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There’s More To Smart Homes Than ‘Stats

What if the secret to solving the labor shortage was simply to take on more work? That seems like an impossible feat, but luckily — for the HVAC industry, at least — things aren’t always what they seem. Take the smart thermostat, for example. It’s more than just a box on the wall that controls the temperature. For many, it’s a portal that opens up to a world of opportunity for consumers and contractors alike.

“Customers seem to equate people that are technically savvy as being more intelligent and capable,” said Mike Ritter, a Michigan-based contractor. “There seems to be a misconception of HVAC techs not being as well educated as programmers, engineers, doctors, lawyers, bankers, etc. While all those professions are well-educated, the knowledge combined with motor skills that HVAC techs acquire is of equal value.”

He believes that the more integrated HVAC becomes with other smart home technologies, the more appealing the trade will be to those who are considering it for a career as well as those who are outside looking in.

They say smart thermostats are the gateway drug that leads to full-blown smart device addiction. So why wouldn’t contractors go beyond the WIFI thermostat and offer to install other smart home products that can be integrated, controlled, and monitored anytime, anywhere?

Butch Welsch, a St. Louis-based contractor, said his fear has to do with the security angle of it and the potential liability they would be taking on.

“On the one hand, I don’t want to be limited and say ‘We are never going to change,’” he said, “while on the other hand, there are still thousands of furnaces and air conditioners in the St. Louis area that we haven’t replaced, and that is what we know and do well.”

Though Ritter doesn’t necessarily agree with this sentiment, he does acknowledge that breaking into the smart home market is not for everyone.

“It’s a completely different business model, and home services contractors are going to have to change their way of thinking for it to take off,” said Chris Hunter, a contractor in Ardmore, Oklahoma.

Both Ritter and Hunter agreed that contractors who are considering expanding their services but don’t know where to start should seek advice from Service Roundtable.

“They have a connected home program with a dedicated person who has really been instrumental in sourcing vendors and training,” Hunter said.

While there’s a lot of talk in the industry about the connected home, there hasn’t really been that much action. Due to regional requirements for licensing and several other variables, owning the connected home has been more of a challenge than it sounds.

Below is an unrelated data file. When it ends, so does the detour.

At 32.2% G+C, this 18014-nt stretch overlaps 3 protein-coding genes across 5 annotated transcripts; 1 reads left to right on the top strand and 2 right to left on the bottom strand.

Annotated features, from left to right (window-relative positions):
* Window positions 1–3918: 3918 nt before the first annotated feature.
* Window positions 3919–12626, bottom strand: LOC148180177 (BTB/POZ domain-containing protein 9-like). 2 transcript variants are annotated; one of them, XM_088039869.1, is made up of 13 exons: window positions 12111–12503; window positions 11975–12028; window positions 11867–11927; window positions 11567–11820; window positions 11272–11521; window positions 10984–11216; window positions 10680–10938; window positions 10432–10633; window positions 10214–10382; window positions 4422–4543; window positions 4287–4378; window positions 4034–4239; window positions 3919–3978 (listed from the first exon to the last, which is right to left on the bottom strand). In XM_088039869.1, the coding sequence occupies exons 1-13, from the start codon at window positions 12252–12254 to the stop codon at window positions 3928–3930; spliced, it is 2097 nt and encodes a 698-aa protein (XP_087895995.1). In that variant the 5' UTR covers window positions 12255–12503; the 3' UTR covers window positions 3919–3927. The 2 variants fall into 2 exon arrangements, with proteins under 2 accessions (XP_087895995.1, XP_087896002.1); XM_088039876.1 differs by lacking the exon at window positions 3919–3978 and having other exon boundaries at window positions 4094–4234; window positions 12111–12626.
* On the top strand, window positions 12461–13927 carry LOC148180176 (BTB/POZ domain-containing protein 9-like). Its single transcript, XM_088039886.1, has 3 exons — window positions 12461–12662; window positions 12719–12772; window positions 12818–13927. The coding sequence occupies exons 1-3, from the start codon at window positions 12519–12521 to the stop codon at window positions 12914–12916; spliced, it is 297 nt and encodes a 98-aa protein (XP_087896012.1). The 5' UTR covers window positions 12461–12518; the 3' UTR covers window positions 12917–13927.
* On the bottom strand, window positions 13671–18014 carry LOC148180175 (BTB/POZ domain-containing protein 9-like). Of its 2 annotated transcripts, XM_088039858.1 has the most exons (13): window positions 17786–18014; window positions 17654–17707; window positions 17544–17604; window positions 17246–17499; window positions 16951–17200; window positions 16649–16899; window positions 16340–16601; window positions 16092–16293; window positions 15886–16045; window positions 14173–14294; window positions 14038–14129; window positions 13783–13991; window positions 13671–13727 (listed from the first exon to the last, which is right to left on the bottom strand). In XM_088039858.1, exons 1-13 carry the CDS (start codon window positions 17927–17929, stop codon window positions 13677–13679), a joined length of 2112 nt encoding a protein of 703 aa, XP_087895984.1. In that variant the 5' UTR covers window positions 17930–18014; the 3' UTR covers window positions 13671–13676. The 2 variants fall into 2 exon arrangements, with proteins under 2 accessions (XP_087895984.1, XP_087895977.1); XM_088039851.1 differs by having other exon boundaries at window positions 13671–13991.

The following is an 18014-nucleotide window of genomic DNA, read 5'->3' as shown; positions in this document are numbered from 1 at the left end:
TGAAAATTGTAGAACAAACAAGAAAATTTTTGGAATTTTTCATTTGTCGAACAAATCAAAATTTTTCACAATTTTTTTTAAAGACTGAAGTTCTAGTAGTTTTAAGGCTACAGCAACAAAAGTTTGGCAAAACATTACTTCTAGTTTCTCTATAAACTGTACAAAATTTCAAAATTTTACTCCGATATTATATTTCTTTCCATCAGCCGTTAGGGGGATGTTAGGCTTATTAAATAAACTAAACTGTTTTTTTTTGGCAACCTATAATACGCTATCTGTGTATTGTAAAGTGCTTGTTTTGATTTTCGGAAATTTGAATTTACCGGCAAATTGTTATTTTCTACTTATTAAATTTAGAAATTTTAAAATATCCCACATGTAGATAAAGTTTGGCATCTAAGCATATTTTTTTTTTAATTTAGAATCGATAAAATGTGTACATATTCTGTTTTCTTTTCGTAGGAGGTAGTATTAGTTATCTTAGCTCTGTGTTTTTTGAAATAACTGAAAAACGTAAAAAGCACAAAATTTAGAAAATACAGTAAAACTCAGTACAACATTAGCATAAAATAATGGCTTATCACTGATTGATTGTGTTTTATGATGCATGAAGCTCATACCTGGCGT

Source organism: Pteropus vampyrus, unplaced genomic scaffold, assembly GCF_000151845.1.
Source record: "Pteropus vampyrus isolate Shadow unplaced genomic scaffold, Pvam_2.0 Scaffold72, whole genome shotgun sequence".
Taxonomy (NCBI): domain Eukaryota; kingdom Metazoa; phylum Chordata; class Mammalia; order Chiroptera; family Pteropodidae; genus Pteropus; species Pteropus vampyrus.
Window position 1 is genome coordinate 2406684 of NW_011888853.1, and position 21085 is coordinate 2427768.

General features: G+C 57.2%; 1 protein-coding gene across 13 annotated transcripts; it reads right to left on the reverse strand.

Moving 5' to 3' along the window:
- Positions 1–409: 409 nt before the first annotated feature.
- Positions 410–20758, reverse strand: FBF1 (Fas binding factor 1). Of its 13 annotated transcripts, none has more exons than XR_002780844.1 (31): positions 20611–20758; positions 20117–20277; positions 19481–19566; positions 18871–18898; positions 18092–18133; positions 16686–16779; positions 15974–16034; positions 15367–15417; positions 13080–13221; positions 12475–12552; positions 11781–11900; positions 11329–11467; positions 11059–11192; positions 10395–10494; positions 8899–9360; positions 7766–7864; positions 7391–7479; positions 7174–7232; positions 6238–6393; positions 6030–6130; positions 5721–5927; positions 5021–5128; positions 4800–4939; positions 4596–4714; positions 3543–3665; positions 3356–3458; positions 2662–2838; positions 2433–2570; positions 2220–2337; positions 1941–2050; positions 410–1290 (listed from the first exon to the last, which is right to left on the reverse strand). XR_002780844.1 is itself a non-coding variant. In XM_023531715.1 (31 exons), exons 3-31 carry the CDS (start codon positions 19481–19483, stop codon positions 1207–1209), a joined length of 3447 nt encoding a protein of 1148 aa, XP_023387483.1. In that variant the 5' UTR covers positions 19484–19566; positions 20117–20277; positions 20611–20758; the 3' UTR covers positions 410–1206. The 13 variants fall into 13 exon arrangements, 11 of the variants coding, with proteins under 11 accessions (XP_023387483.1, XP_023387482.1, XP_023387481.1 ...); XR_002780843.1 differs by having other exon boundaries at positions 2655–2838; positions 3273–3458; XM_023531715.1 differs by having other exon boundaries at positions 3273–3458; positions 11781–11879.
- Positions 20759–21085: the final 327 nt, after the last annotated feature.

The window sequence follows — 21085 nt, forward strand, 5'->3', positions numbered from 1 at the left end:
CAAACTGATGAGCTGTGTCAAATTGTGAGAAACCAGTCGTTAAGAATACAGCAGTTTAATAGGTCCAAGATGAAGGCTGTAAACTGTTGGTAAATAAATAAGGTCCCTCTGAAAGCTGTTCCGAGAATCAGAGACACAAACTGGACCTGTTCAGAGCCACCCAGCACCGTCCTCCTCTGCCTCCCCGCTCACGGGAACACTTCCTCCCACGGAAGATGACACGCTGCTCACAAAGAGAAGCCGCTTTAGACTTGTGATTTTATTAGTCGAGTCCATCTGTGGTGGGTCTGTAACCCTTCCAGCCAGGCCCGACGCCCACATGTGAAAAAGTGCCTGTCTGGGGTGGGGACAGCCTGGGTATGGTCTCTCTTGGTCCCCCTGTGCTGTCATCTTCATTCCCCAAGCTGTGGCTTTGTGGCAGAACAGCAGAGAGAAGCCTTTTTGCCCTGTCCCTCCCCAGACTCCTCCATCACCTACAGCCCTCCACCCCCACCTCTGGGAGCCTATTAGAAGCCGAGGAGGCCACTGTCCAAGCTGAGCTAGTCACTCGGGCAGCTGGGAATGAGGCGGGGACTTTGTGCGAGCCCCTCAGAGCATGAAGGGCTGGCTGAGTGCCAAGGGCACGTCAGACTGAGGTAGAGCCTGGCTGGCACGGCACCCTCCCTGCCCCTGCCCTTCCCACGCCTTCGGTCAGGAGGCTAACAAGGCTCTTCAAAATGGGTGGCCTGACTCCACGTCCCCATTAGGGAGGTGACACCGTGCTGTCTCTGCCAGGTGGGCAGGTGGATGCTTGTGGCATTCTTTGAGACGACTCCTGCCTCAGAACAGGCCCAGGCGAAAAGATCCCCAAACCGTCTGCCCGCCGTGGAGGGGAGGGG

“The downfalls are if contractors decide to offer multiple services, they need to make sure to educate and train their technicians, so they won’t be done at a subpar level and damage the relationship they worked so hard to capture with the main trade offering,” Hunter said.

Contractors who aren’t offering these services run the risk of losing their customers to other home services companies that are in the home providing the services that they don’t.

“Having one professional that you know, trust, and can depend on and can make one call to fix it all — that’s a huge benefit for today’s consumer and the busy lifestyle,” Hunter said.

The customers love the convenience, but they love the technology, too. The fact that the equipment notifies them when it needs maintenance also builds more trust between the contractor and the customer.

One of the trends that Rob Minnick, a Laurel, Maryland-based contractor, sees is the decline of service agreement, since the systems will be letting the customers know when they need maintenance.

“The old way of needing it done two times per year may not be the need for half of the customers anymore,” he said.

In response to this, since he sees the smart home market doing nothing but growing, he ended maintenance agreements back in 2012. They now offer a pay-as-you-go VIP program.

Ritter has also switched up his business model in such a way that he tries to use his smart home sales as a way to fill the shoulder seasons.

“You want to build a database and plant seeds with customers showing interest to be contacted during those shoulder seasons,” he said. “You can’t just suddenly contact homeowners thinking they are going to do something the first time they hear you offer it.”

Additionally, they install Wi-Fi-enable thermostats with every new install they do — a basic digital thermostat is no longer an option for their customers.

“It’s simply part of the system,” Ritter explained. “We work toward getting them used to controlling it with their phones. The idea is, when we offer them the ability to control more of their home with their phone, they have experience with it they now love, so adding something else is seen as exciting.”

And the demand is there, according to Hunter.

So, along with opening up new sources of revenue, becoming well-versed in smart home technology makes the trade more appealing to possible recruits as well as potential customers.

“By being seen as someone that is higher educated, you can demand the price you and your team deserve with less resistance,” Ritter said.

And contractors are in a unique spot because they already have the customer, Hunter said. They just need to introduce the new services.

“Someone’s going to,” he said. “Do you want to be the one connected to your customer or let someone else in?

“That’s what I thought,” he continued. “It’s go time.”

Contractors can choose to be a player or a spectator in the connected smart home product category. Players get paid.

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